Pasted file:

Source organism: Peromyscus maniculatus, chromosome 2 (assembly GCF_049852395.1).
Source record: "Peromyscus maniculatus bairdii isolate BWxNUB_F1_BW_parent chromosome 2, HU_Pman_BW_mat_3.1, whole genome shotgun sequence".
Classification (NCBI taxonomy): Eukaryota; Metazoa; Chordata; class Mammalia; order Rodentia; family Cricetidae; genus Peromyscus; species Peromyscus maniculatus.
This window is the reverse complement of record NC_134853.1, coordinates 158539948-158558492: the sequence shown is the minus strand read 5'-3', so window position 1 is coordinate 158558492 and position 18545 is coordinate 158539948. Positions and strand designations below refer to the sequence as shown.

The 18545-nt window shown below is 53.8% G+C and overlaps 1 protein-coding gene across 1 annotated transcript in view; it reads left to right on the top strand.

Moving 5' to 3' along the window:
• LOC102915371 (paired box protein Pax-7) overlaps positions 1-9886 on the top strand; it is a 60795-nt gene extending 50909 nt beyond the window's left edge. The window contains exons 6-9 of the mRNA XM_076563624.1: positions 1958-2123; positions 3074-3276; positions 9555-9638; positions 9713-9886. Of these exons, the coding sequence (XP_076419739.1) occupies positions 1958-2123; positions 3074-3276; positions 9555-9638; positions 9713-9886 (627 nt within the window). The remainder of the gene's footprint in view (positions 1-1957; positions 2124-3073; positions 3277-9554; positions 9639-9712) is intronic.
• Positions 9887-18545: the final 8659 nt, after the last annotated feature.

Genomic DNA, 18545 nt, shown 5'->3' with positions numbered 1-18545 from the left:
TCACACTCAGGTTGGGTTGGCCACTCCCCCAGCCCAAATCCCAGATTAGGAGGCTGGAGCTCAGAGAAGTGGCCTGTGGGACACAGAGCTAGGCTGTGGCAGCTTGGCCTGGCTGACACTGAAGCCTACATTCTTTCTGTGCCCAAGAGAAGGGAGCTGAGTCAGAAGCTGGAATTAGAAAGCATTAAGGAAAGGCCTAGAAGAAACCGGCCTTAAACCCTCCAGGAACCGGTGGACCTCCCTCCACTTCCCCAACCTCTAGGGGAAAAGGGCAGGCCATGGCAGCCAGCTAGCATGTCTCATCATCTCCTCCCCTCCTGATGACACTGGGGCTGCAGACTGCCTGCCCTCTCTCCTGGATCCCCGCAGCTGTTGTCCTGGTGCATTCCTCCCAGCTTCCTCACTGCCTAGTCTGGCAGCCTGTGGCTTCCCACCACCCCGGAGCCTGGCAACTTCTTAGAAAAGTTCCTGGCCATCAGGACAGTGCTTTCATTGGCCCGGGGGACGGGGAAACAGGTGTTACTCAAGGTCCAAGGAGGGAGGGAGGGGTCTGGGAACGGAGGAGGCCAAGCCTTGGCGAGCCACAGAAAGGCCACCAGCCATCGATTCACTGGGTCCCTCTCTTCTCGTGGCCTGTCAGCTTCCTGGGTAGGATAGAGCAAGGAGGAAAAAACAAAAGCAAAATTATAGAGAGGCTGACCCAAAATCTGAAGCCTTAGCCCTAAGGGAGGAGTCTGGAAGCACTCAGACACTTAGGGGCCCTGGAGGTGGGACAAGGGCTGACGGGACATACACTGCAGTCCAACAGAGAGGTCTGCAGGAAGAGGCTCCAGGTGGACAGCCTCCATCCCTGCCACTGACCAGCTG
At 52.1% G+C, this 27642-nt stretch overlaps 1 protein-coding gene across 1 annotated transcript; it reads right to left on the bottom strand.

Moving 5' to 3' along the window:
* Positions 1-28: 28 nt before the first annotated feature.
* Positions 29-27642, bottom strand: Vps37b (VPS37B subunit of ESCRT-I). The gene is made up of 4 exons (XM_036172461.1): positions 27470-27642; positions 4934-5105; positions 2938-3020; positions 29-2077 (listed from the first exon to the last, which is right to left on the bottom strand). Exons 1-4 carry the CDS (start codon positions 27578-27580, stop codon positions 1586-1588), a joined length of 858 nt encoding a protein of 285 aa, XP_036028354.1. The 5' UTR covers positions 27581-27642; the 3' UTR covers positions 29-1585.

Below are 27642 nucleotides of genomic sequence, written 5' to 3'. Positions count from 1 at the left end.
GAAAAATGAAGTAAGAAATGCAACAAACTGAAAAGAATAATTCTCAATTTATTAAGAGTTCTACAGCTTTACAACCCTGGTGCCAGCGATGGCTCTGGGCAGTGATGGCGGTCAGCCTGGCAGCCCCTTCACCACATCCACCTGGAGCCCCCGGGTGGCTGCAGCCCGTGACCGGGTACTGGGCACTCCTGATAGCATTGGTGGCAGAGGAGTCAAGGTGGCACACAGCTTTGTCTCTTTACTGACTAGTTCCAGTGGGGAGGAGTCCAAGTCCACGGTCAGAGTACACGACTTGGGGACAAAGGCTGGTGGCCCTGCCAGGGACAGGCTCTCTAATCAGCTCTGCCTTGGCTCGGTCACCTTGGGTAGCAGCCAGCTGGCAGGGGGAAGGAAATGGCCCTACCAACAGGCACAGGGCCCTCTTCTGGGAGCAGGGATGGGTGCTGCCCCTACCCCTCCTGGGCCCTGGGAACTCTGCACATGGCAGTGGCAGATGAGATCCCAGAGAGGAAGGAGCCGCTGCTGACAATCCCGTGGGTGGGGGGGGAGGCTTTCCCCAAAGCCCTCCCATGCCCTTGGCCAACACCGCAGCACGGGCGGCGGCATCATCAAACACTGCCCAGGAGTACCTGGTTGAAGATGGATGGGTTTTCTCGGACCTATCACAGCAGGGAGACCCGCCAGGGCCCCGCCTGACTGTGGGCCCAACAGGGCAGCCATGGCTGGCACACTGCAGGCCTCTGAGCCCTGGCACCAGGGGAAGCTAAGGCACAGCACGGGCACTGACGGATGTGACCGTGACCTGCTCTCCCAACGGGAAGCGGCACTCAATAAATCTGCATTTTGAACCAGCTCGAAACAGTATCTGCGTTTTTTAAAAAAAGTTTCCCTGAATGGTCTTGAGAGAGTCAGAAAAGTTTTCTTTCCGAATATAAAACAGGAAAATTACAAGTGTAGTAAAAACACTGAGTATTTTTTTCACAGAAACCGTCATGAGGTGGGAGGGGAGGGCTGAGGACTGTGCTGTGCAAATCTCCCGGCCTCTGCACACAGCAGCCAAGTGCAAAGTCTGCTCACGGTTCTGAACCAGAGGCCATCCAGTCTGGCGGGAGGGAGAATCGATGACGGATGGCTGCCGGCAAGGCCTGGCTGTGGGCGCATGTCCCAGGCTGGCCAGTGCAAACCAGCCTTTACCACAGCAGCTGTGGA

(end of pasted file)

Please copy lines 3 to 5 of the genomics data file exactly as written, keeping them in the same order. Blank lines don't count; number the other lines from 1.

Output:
Classification (NCBI taxonomy): Eukaryota; Metazoa; Chordata; class Mammalia; order Rodentia; family Cricetidae; genus Peromyscus; species Peromyscus maniculatus.
This window is the reverse complement of record NC_134853.1, coordinates 158539948-158558492: the sequence shown is the minus strand read 5'-3', so window position 1 is coordinate 158558492 and position 18545 is coordinate 158539948. Positions and strand designations below refer to the sequence as shown.

The 18545-nt window shown below is 53.8% G+C and overlaps 1 protein-coding gene across 1 annotated transcript in view; it reads left to right on the top strand.